• Mount Rainier peeks through clouds, viewed across subalpine wildflowers and glacial moraine.

    Mount Rainier

    National Park Washington

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  • Nisqually to Paradise delays and Kautz Creek area closure.

    Road construction from the Nisqually Entrance to Longmire. Expect a 30-minute delay, Monday through Friday. Beginning May 29 to mid-July, all services at the Kautz Creek parking and picnic area are closed through the week. Limited parking on Sat & Sun. More »

  • Melting snow bridges and high streamflows create hazards for hikers, skiers, and snowshoers

    Be aware of hidden- and potentially fatal- hazards created by snow bridges and high streamflows on Mount Rainier. More »

The TwiLIFE Zone

Mount Rainier from the Moraine Trail at Paradise.
The biotic (living) elements found (or not found) in an environment like Mount Rainier's alpine ecosystem are influenced by abiotic (non-living) factors such as temperature, wind, water flow, rock type, and soil.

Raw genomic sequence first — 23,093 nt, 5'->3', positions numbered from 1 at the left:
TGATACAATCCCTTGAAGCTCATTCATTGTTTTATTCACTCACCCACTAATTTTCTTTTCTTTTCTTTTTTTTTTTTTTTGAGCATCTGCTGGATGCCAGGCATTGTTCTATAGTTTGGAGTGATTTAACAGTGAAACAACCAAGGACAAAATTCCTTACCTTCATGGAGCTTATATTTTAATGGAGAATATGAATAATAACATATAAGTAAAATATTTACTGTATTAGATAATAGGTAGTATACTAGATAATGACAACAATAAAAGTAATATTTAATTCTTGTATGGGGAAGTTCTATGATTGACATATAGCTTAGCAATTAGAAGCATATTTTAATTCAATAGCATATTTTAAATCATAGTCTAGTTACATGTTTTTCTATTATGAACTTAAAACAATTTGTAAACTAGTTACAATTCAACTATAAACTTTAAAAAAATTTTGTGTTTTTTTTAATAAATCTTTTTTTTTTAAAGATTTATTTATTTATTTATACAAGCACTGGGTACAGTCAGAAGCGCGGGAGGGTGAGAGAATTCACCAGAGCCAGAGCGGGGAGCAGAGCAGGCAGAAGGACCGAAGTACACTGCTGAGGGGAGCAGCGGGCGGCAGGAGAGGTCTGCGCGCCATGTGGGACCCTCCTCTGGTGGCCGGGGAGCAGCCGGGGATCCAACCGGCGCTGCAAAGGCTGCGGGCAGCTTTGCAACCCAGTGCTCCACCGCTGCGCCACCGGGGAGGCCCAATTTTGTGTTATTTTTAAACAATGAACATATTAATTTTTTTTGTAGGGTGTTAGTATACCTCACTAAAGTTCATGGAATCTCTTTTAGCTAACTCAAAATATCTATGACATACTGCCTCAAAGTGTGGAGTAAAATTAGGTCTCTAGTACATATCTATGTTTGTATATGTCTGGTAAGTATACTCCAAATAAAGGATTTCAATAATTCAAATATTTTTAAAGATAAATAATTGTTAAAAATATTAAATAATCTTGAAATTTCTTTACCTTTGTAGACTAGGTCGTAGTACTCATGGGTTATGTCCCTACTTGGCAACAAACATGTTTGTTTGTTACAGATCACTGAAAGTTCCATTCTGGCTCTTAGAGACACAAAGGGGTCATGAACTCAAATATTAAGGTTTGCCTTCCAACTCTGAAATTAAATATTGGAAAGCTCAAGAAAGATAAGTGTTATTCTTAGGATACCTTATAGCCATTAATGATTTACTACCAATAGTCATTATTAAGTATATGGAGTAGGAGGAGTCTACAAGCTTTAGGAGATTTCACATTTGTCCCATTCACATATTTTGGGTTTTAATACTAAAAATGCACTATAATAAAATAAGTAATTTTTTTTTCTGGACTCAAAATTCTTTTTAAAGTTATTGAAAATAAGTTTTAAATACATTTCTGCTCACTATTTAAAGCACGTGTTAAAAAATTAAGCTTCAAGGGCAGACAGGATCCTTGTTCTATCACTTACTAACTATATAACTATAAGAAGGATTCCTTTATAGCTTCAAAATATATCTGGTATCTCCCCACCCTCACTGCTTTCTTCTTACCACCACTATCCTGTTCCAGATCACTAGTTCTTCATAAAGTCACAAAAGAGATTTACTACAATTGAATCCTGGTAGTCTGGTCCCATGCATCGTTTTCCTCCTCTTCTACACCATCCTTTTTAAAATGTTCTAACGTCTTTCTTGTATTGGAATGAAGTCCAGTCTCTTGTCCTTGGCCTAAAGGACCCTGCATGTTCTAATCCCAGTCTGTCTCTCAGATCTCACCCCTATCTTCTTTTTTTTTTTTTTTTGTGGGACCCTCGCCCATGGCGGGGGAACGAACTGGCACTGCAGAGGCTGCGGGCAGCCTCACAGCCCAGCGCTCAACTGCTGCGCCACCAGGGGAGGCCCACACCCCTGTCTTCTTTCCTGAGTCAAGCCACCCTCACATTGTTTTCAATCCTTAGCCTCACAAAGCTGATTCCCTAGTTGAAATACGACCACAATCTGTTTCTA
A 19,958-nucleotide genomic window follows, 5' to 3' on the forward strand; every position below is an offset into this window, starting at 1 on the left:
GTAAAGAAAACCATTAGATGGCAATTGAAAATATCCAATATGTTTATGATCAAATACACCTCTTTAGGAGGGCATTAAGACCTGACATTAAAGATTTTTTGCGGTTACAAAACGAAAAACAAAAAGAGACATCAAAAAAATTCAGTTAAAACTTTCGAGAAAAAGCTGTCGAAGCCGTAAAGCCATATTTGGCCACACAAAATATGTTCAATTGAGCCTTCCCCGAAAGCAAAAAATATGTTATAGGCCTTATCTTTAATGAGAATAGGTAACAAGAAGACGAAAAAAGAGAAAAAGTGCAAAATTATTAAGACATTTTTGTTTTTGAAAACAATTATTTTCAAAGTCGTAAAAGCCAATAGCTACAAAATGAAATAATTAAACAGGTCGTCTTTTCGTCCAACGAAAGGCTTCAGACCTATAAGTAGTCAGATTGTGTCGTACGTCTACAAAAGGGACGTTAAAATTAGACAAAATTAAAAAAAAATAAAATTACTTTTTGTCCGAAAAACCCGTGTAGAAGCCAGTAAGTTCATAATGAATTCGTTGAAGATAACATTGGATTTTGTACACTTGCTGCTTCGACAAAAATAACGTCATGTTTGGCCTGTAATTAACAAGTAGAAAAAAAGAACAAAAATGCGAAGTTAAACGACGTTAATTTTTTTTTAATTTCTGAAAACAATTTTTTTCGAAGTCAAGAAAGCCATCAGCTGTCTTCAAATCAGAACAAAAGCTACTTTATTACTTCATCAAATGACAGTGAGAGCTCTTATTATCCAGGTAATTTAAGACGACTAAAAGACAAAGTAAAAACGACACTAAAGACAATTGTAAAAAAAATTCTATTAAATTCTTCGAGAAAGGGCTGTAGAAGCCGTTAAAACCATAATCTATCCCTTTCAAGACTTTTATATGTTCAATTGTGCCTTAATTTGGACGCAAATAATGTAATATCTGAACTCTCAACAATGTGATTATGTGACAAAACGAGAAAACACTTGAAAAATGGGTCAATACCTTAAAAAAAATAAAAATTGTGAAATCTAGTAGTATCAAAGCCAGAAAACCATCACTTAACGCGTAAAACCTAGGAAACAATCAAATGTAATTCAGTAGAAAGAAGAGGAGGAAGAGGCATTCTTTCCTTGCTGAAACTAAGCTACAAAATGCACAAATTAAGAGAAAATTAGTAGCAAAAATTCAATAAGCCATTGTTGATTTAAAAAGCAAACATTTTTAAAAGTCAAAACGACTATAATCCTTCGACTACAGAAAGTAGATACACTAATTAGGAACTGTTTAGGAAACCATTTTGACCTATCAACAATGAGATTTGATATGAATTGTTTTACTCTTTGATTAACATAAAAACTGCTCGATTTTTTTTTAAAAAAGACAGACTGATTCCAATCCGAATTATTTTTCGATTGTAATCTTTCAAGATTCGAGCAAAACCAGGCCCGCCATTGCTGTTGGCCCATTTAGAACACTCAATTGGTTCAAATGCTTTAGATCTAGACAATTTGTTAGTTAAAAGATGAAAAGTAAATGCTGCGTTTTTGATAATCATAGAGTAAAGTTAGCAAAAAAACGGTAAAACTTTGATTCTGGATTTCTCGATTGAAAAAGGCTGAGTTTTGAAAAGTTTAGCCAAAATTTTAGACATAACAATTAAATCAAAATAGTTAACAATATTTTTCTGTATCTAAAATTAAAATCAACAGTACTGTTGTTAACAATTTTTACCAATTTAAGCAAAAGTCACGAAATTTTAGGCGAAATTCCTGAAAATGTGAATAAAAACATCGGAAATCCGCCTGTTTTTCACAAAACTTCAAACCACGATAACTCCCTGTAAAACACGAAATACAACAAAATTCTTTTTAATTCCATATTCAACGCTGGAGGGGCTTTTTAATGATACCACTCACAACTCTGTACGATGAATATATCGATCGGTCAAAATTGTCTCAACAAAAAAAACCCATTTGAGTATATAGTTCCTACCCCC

NPS, Steve Redman
Overview: In this inquiry-based activity students will conduct a field study of four different environments as they focus on sunlight, soil, rock types, temperature, wind, water flow, plants, and animals in each environment. By comparing different environments, students will consider how nonliving elements influence living elements in an ecosystem.
Grade Level:
5 - 8
Objectives: Students will describe similarities and differences they observe in the non-living (abiotic) and living (biotic) components in four life zones.

Students will identify ways that abiotic components of an ecosystem affect biotic components.

Lesson Plan:
The TwiLIFE Zone - word, 53KB
The TwiLIFE Zone - pdf, 754KB
Resources: The TwiLIFE Zone Brainstorming Questions
The TwiLIFE Zone Data Sheet

Did You Know?

Floyd Schmoe, Mount Rainier's first full-time Park Naturalist.

Floyd Schmoe was Mount Rainier's first full-time Park Naturalist. In 1923, he launched the park's "Nature Notes", a series of writings on various park-related topics. There are hundreds of editions of the notes in the park's collection, all of which are accessible through the Mount Rainier History & Culture webpage: More...